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Nursing home visitations to resume on Oct. 4

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A daughter hugs her hospitalized mother during her visit to a nursing home located in Daejeon City, June 2021. Yonhap
A daughter hugs her hospitalized mother during her visit to a nursing home located in Daejeon City, June 2021. Yonhap

By Lee Yeon-woo

Starting Tuesday, people will be allowed to visit their elderly relatives at long-term care facilities in person. Elderly people who receive their second booster of a COVID-19 vaccine will also be permitted to leave their facility and stay out overnight.

Due to the COVID-19 resurgence this summer, in-person visits were suspended in late July.

A steady decrease in the daily number of infections and a more than 90-percent rate of vaccination with the second booster of the residents of such facilities has led the government to decide to loosen restrictions, the Central Disaster Management Headquarters (CDMH) said Friday.

Under the eased rules, any visitors confirmed to be negative through the use of COVID-19 self-test kits will be allowed to hold hands with and hug their elderly relatives.

However, facilities should still follow several quarantine rules. They should receive visitors' reservations in advance, check visitors' self-test kit results to ensure they are negative, prohibit indoor eating, ventilate rooms before and after visits and make sure that visitors wear face masks.

Facility residents will be permitted temporarily to go out if they have received their second booster of a COVID-19 vaccine or have been infected with COVID-19 before and have received two doses of the vaccine. Before returning to the facility, they must take a Rapid Antigen Test and produce a negative result.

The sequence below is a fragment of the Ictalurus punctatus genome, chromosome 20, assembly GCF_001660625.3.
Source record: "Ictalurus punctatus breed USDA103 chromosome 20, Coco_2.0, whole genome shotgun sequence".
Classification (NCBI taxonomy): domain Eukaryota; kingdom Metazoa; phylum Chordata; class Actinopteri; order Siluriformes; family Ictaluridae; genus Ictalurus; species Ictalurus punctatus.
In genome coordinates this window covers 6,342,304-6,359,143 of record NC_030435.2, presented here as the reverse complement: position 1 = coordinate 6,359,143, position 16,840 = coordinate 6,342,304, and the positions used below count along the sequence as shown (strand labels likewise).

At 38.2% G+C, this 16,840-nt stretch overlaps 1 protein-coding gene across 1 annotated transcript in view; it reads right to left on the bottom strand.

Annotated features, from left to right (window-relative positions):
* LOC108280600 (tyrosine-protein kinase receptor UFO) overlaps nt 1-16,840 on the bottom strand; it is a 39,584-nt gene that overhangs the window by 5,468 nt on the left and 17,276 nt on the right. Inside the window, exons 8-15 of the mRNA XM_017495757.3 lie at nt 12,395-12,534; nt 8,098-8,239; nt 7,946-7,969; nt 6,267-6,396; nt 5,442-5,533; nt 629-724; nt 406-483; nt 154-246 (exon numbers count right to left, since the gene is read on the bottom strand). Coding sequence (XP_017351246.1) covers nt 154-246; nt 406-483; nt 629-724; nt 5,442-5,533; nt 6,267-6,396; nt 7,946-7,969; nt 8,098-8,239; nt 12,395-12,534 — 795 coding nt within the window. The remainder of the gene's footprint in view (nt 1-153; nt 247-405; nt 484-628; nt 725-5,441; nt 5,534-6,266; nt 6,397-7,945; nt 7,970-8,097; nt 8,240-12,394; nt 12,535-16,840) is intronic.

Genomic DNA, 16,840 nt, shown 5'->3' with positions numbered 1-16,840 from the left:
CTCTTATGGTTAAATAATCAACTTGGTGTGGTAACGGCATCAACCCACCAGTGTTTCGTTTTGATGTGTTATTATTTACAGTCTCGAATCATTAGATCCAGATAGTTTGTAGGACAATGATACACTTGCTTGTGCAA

Suspended programs and events are expected to resume. Outside lecturers will now be allowed to enter nursing homes after receiving their first COVID-19 booster shot or if they have previously been infected with COVID-19 before and have received two doses of the vaccine.

"It would have been disappointing and uncomfortable as restrictions don't allow you to even hold elderly peoples' hands. I sincerely thank the facility residents, families and friends for believing and following the government's rules. The government will put its best efforts to recover facility residents' daily lives in a healthy and safe way," said Park Hyang, head of the COVID-19 Quarantine Policy Coordination Unit at the CDMH, during the press briefing.


Lee Yeon-woo yanu@koreatimes.co.kr


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